Exercise for Depression: How It Helps
Being physically active should be part of depression treatment, experts say.
Your Brain on Exercise continued...
“Not only is the [depressed] brain locked into a negative loop of self-hate,” he writes, “but it also loses the flexibility to work its way out of the hole.”
Exercise, Ratey says, counters that by boosting the production of BDNF (brain-developed neurotrophic factor), a protein that helps neurotransmitters perform their function, and which may help depressed people emerge from their rut. Ratey describes BDNF as “Miracle-Gro for the brain."
To reduce depression, Ratey advises patients to follow general public health guidelines, which recommend at least 30 minutes of moderately intense exercise five days a week as well as two days of strength training each week.
However, not everyone will experience the antidepressant effects of exercise, Ratey cautions. He estimates that less than 50% will see a significant reduction in symptoms.
“That’s comparable to response rates for medications,” he says.
In Baxter’s practice, she finds that her patients respond better - they get a bigger mood boost - if they do exercises that require them to use their brain rather than let it run on auto pilot.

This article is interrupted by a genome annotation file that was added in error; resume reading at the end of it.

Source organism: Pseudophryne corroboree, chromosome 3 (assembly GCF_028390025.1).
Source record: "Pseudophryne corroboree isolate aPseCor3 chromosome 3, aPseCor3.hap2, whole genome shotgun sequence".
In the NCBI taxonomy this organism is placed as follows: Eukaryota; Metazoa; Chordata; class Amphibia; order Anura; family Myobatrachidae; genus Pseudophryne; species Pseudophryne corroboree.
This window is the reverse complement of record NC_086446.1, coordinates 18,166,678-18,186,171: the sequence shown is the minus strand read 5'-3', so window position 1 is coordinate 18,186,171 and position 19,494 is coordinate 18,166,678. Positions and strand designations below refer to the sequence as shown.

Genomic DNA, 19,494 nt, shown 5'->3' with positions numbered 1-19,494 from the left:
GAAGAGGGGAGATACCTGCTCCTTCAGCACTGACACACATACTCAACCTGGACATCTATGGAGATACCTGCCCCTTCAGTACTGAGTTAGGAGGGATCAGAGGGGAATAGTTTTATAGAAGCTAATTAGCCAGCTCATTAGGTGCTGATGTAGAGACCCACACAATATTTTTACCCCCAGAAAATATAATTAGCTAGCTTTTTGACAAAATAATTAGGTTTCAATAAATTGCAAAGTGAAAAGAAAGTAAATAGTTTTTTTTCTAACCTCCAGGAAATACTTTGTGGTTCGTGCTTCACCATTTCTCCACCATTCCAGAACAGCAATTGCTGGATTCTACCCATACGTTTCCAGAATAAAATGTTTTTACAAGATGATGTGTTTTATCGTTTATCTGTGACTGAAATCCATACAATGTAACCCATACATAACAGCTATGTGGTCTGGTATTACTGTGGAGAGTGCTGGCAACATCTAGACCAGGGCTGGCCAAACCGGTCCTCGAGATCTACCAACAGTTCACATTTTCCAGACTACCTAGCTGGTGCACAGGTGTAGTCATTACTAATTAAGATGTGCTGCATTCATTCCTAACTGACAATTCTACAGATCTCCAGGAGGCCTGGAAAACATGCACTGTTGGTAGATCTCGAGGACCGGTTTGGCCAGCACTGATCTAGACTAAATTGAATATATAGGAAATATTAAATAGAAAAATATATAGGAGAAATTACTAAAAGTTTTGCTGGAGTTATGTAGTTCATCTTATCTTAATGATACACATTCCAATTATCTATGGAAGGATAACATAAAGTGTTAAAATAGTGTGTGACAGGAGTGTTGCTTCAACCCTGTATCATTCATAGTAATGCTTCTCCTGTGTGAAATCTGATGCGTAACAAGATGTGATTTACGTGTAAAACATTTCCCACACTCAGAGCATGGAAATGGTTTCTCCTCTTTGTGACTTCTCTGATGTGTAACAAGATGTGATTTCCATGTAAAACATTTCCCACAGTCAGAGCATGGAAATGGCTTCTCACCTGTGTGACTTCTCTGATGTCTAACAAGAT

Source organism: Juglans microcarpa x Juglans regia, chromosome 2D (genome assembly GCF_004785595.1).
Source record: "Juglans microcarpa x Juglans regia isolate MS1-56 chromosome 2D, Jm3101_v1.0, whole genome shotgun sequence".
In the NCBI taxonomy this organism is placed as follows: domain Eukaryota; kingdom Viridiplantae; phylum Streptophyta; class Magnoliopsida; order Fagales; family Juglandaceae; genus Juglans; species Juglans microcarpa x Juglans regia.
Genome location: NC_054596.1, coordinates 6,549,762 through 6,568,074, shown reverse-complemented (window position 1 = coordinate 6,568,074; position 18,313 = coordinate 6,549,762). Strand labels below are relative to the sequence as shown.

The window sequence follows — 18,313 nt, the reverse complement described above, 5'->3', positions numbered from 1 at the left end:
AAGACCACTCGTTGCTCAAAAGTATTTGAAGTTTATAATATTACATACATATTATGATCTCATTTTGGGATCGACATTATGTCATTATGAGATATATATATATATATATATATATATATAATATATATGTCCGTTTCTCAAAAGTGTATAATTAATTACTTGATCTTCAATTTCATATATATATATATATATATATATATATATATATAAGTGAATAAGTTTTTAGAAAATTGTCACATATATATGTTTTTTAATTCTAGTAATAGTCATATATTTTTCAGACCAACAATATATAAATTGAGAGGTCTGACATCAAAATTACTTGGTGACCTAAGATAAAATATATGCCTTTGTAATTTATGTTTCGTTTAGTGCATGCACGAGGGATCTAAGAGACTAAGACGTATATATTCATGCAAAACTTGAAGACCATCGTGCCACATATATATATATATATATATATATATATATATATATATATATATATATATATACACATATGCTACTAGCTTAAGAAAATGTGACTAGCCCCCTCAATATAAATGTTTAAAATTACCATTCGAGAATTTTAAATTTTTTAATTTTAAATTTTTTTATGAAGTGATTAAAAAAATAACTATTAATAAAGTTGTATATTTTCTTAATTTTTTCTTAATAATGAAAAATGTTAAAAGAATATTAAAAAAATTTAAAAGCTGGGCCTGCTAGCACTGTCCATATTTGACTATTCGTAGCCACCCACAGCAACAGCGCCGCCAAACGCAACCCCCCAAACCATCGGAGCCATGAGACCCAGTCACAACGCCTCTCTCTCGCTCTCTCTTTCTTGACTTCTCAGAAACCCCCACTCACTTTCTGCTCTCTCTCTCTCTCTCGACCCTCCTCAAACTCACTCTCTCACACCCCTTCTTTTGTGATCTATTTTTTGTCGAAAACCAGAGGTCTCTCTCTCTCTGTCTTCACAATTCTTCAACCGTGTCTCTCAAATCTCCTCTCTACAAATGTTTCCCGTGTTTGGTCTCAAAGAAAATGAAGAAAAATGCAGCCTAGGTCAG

For example, a multistage exercise that requires you to lift a ball above your head then move into a forward lunge will get your brain working better than rote exercises like rowing or pedaling a stationary bike.
Ratey agrees. “We know that a harder-working brain is a smarter brain -- probably a more hopeful and motivated brain, as well,” he says.
And a more hopeful and motivated brain is just what Anita needed in order for her to begin making her way out of her depression.
“I think the workout/therapy sessions helped me move through times of being stuck or anxious more quickly,” Anita says. “I took up running on my own, and I credit the gentle but consistent talk/workout sessions with helping me reach this goal of health and fitness.”